Lulled by the chant monotonous and deep.
When he awoke, it was already night ;
The church was empty, and there was no light,

Save where the lamps, that glimmered few and faint,
Lighted a little space before some saint.
He started from his seat and gazed around,
But saw no living thing and heard no sound.
He groped towards the door, but it was locked ;
He cried aloud, and listened, and then knocked,
And uttered awful threatenings and complaints,
And imprecations upon men and saints.
The sounds re-echoed from the roof and walls
As if dead priests were laughing in their stalls !
At length the sexton, hearing from without
The tumult of the knocking and the shout,
And thinking thieves were in the house of prayer,
Came with his lantern, asking, 'Who is there?'
Half-choked with rage, King Robert fiercely said,
'Open : 'tis 1, the King! Art thou afraid ?'
The frightened sexton, muttering, with a curse,
'This is some drunken vagabond, or worse!
Turned the great key and flung the portal wide;
A man rushed by him at a single stride,
Haggard, half-naked, without hat or cloak,
Who neither turned, nor looked at him, nor spoke,
But leaped into the blackness of the night,
And vanished like a spectre from his sight.

Robert of Sicily, brother of Pope Urbane
And Valmond, Emperor of Allemaine,
Despoiled of his magnificent attire,
Bare-headed, breathless, and besprent with mire,
With sense of wrong and outrage desperate,
Strode on and thundered at the palace gate;
Rushed through the court-yard, thrusting in his rage
To right and left each seneschal and page,
And hurried up the broad and sounding stair,
His white face ghastly in the torches' glare.
From hall to hall he passed with breathless speed ;
Voices and cries he heard, but did not heed,
Until at last he reached the banquet-room,
Blazing with light, and breathing with perfume.
There on the dais sat another king,
Wearing his robes, his crown, his signet-ring,


King Robert's self in features, form, and height,
But all transfigured with angelic light!
It was an Angel; and his presence there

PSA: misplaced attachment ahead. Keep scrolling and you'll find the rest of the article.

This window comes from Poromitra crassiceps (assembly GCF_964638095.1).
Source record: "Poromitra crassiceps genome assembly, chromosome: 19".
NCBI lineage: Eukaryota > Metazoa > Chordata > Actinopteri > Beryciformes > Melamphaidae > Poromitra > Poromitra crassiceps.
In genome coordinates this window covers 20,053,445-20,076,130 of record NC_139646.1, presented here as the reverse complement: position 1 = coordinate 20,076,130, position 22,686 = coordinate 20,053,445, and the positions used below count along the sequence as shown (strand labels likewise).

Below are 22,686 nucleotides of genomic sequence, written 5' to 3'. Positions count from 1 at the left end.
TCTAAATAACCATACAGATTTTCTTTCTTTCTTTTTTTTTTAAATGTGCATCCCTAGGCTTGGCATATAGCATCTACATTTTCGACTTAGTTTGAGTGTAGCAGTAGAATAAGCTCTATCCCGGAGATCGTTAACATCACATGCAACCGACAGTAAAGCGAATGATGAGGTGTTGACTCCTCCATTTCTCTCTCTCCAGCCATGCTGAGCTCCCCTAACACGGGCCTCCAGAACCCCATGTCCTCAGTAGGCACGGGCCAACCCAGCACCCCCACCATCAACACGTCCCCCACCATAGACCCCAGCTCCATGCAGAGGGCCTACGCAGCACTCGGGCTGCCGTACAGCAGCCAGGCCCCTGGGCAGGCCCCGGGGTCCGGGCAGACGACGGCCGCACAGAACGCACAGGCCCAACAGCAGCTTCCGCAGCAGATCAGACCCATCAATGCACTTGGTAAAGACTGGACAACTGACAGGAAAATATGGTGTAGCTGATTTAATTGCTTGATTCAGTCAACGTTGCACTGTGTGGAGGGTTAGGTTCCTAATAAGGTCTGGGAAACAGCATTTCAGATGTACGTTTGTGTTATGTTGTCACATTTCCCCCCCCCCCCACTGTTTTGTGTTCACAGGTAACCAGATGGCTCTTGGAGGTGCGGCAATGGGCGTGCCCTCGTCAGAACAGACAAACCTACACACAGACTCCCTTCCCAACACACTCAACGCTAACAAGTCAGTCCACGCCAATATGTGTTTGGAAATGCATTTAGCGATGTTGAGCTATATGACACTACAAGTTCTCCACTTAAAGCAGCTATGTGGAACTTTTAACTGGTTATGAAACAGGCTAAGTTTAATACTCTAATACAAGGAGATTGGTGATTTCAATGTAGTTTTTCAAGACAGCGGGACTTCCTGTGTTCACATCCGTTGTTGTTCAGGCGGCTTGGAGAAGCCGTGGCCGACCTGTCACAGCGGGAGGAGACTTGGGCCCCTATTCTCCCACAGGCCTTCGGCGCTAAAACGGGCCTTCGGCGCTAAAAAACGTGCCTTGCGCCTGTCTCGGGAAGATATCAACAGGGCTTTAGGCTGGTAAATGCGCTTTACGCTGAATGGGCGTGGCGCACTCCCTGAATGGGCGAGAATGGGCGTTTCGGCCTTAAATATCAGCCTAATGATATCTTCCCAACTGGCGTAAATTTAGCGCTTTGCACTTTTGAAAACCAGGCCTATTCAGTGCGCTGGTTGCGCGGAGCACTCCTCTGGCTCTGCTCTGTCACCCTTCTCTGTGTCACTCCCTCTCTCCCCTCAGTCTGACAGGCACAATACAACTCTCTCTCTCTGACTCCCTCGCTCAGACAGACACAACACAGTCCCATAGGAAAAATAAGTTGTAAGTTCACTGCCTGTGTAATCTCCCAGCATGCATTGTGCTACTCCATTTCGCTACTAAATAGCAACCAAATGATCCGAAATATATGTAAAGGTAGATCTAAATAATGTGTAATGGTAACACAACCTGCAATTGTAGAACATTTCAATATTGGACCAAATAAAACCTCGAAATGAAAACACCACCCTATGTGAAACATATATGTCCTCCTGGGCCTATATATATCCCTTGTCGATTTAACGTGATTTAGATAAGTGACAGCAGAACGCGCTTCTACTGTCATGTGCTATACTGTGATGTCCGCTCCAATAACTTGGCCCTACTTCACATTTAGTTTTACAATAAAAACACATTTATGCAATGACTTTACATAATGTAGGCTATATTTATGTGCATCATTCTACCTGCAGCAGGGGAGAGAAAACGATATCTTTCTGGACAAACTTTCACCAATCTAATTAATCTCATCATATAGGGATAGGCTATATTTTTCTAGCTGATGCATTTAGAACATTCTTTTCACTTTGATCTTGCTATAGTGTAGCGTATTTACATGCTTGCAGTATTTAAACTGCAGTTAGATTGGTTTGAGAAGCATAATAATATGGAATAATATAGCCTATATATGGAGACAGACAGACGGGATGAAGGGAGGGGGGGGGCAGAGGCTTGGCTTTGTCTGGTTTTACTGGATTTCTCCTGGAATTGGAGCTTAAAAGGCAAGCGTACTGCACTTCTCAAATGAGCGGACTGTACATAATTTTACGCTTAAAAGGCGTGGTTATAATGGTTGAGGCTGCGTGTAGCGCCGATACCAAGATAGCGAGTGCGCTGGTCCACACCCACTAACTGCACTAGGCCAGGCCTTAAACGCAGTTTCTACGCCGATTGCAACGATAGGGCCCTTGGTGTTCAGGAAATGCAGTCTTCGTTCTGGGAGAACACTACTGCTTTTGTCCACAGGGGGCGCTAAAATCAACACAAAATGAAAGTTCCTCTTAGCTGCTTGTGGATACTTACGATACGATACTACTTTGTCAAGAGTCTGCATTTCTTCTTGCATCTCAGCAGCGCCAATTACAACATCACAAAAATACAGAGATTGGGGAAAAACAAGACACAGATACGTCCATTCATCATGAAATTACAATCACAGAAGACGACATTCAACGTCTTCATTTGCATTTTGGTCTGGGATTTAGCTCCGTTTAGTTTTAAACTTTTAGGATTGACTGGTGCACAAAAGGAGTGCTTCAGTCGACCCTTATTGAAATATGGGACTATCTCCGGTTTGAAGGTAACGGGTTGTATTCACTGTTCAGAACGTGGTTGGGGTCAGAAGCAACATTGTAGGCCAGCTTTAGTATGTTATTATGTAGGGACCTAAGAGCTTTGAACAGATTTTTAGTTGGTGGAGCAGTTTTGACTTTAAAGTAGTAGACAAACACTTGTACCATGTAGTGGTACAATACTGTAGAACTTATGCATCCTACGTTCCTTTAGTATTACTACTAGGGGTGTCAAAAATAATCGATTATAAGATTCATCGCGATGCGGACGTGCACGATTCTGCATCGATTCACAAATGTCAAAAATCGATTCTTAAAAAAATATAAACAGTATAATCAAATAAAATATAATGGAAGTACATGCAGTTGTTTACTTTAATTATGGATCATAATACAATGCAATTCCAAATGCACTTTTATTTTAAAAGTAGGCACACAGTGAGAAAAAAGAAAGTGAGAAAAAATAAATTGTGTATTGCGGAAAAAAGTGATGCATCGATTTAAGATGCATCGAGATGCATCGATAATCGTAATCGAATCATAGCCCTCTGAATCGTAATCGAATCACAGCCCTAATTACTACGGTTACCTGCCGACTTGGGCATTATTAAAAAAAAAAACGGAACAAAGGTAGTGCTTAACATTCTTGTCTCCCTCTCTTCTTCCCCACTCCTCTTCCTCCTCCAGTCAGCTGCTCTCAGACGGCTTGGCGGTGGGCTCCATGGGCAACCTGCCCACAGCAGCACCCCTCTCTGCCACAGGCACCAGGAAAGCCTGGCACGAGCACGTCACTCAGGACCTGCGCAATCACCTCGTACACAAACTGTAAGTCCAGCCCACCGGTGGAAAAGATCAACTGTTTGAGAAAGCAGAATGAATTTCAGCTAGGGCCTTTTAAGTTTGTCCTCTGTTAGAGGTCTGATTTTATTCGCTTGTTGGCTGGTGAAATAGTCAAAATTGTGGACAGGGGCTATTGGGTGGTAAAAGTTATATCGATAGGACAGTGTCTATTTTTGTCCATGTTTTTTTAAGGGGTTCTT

With a divine effulgence filled the air,
An exaltation, piercing the disguise,
Though none the hidden Angel recognise.
A moment speechless, motionless, amazed,
The throneless monarch on the Angel gazed,
Who met his looks of anger and surprise
With the divine compassion of his eyes ;
Then said, “Who art thou? and why com'st thou here?
To which King Robert answered, with a sneer,
'I am the King, and come to claim my own
From an impostor, who usurps my throne!'
And suddenly, at these audacious words,
Up sprang the angry guests, and drew their swords ;
The Angel answered, with unruffled brow,
'Nay, not the King, but the King's Jester; thou
Henceforth shalt wear the bells and scalloped cape,
And for thy counsellor shalt lead an ape;
Thou shalt obey my servants when they call,
And wait upon my henchmen in the hall!'
Deaf to King Robert's threats and cries and prayers,
They thrust him from the hall and down the stairs;
A group of tittering pages ran before,
And as they opened wide the folding-door,
His heart failed, for he heard, with strange alarms,
The boisterous laughter of the men-at-arms,
And all the vaulted chamber roar and ring
With the mock plaudits of ‘Long live the King!'
Next morning, waking with the day's first beam,
He said within himself

, “It was a dream!'
But the straw rustled as he turned his head,
There were the cap and bells beside his bed,
Around him rose the bare, discoloured walls,
Close by, the steeds were champing in their stalls,
And in the corner, a revolting shape,
Shivering and chattering sat the wretched ape.
It was no dream ; the world he loved so much
Had turned to dust and ashes at his touch!